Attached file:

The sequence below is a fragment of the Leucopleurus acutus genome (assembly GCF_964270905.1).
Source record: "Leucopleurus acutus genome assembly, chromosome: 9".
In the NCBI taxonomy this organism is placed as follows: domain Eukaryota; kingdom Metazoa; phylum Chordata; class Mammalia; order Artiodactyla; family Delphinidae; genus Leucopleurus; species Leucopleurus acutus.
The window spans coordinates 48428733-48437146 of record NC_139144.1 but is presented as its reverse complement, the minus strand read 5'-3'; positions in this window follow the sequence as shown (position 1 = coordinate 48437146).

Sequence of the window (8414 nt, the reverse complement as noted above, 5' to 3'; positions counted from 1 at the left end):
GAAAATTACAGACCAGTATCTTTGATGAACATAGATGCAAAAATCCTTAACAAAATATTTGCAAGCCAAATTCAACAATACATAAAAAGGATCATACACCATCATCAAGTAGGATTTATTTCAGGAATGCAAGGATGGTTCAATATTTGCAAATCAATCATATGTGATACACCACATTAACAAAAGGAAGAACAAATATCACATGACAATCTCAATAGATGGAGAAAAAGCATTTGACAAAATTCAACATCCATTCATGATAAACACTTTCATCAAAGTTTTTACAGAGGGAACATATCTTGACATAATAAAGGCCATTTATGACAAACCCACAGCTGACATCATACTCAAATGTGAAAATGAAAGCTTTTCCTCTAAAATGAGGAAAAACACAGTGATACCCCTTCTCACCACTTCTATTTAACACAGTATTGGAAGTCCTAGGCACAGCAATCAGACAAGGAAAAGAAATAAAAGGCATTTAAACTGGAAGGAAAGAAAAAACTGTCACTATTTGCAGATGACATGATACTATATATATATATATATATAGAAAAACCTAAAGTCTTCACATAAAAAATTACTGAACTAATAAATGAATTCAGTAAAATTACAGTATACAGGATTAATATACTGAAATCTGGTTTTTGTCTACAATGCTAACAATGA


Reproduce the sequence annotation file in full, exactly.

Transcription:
The sequence below is a fragment of the Leucopleurus acutus genome (assembly GCF_964270905.1).
Source record: "Leucopleurus acutus genome assembly, chromosome: 9".
In the NCBI taxonomy this organism is placed as follows: domain Eukaryota; kingdom Metazoa; phylum Chordata; class Mammalia; order Artiodactyla; family Delphinidae; genus Leucopleurus; species Leucopleurus acutus.
The window spans coordinates 48428733-48437146 of record NC_139144.1 but is presented as its reverse complement, the minus strand read 5'-3'; positions in this window follow the sequence as shown (position 1 = coordinate 48437146).

Sequence of the window (8414 nt, the reverse complement as noted above, 5' to 3'; positions counted from 1 at the left end):
GAAAATTACAGACCAGTATCTTTGATGAACATAGATGCAAAAATCCTTAACAAAATATTTGCAAGCCAAATTCAACAATACATAAAAAGGATCATACACCATCATCAAGTAGGATTTATTTCAGGAATGCAAGGATGGTTCAATATTTGCAAATCAATCATATGTGATACACCACATTAACAAAAGGAAGAACAAATATCACATGACAATCTCAATAGATGGAGAAAAAGCATTTGACAAAATTCAACATCCATTCATGATAAACACTTTCATCAAAGTTTTTACAGAGGGAACATATCTTGACATAATAAAGGCCATTTATGACAAACCCACAGCTGACATCATACTCAAATGTGAAAATGAAAGCTTTTCCTCTAAAATGAGGAAAAACACAGTGATACCCCTTCTCACCACTTCTATTTAACACAGTATTGGAAGTCCTAGGCACAGCAATCAGACAAGGAAAAGAAATAAAAGGCATTTAAACTGGAAGGAAAGAAAAAACTGTCACTATTTGCAGATGACATGATACTATATATATATATATATATAGAAAAACCTAAAGTCTTCACATAAAAAATTACTGAACTAATAAATGAATTCAGTAAAATTACAGTATACAGGATTAATATACTGAAATCTGGTTTTTGTCTACAATGCTAACAATGA